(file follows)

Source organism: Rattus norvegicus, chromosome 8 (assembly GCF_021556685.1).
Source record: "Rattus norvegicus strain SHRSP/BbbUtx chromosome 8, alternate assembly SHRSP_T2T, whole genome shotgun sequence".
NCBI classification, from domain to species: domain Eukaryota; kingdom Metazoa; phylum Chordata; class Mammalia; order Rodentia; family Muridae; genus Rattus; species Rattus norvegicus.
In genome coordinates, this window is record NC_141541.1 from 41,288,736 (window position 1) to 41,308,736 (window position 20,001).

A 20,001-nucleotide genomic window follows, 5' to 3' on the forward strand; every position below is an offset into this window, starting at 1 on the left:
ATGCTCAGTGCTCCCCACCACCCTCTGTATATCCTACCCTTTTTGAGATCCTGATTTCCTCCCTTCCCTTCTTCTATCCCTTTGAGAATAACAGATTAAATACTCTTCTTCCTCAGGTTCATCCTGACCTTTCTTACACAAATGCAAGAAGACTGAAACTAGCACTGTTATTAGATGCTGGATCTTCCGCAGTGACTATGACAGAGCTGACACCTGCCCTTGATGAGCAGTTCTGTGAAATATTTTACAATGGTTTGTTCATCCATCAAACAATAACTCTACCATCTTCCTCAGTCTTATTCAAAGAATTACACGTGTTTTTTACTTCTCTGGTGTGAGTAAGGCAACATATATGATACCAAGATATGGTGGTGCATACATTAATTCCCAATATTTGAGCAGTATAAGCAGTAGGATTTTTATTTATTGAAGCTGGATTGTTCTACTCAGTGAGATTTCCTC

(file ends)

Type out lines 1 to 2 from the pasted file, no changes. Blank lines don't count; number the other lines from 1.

Source organism: Rattus norvegicus, chromosome 8 (assembly GCF_021556685.1).
Source record: "Rattus norvegicus strain SHRSP/BbbUtx chromosome 8, alternate assembly SHRSP_T2T, whole genome shotgun sequence".